Panel Paper: How Much Can External Validity Bias Be Reduced by Aligning Sample and Population on School District Characteristics?

Thursday, November 2, 2017
Field (Hyatt Regency Chicago)

*Names in bold indicate Presenter

Stephen Bell1, Robert Olsen2, Larry Orr3, Elizabeth Stuart3 and Michelle Wood1, (1)Abt Associates, Inc., (2)Rob Olsen LLC, (3)Johns Hopkins University

Purposive site selection in rigorous impact evaluations can lead to biased estimates for the population from which the sample was selected if the selection process favors sites with larger or smaller than average impacts (Olsen et al., 2013). Recent research provides evidence that the school districts which participate in rigorous impact studies are larger, more urban, and more disadvantaged than the average school district (Stuart et al., 2017). Related research provides evidence that a hypothetical evaluation of a federal reading program conducted in districts that participated in prior randomized trials would lead to biased impact estimates for the broader population (Bell et al., 2015).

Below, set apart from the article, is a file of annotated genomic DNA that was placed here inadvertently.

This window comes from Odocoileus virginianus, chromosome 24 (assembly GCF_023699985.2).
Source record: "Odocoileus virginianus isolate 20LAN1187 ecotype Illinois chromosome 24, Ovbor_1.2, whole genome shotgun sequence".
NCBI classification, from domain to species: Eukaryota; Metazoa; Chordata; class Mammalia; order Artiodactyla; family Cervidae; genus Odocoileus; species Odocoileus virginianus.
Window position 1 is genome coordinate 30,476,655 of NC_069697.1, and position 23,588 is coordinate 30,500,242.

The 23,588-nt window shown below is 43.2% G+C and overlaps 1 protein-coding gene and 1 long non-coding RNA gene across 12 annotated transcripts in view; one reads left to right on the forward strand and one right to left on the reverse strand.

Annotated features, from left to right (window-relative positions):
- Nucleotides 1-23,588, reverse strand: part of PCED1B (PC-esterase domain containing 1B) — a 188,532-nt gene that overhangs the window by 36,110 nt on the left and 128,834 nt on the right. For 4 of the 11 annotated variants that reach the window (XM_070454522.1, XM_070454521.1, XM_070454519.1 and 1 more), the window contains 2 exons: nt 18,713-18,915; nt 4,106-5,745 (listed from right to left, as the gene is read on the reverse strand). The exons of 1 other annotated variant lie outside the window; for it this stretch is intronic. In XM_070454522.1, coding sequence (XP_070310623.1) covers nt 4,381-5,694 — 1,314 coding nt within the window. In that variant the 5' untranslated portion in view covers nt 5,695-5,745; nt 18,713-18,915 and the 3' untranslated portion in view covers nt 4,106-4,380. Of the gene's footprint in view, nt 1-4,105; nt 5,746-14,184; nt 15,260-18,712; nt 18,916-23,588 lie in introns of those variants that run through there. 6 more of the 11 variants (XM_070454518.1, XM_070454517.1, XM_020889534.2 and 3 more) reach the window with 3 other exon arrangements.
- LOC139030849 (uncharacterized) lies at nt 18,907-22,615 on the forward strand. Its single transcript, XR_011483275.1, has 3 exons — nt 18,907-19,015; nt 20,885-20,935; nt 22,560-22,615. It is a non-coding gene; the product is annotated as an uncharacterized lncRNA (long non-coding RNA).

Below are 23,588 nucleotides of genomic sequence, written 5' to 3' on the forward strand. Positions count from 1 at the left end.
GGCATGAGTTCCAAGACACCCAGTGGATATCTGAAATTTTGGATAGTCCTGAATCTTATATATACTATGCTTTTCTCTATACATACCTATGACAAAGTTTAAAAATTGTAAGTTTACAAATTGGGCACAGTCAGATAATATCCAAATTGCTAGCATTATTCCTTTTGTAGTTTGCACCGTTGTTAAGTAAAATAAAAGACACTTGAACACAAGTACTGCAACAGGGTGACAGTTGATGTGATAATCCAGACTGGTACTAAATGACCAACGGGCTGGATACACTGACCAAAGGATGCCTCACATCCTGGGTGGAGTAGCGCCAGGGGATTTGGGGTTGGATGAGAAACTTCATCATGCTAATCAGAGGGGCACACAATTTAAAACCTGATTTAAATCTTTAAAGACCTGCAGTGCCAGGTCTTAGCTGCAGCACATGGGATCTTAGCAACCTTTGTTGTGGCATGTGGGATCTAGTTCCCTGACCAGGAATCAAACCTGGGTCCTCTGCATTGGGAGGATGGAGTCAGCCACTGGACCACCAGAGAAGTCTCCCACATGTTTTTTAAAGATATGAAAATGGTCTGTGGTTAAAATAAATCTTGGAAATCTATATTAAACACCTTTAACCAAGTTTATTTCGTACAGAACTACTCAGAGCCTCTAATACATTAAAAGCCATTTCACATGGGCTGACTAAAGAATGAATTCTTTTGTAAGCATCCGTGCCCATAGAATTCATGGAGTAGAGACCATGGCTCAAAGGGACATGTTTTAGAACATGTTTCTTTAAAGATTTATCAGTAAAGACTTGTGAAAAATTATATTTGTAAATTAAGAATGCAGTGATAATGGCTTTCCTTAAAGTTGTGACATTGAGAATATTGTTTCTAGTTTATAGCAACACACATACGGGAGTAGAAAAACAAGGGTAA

This paper examines the extent to which the combination of standard statistical methods and publicly available data on school district characteristics can reduce the external validity bias from conducting impact studies in purposive samples. The paper applies standard regression and matching methods to assess whether adjusting for district size, urbanicity and economic disadvantage, as measured in Stuart et al., substantially reduces the bias from purposive site selection, as estimated in Bell et al. If not, impact evaluations may need to either collect more nuanced data on treatment effect moderators to reduce the bias or select sites randomly to obtain a more representative sample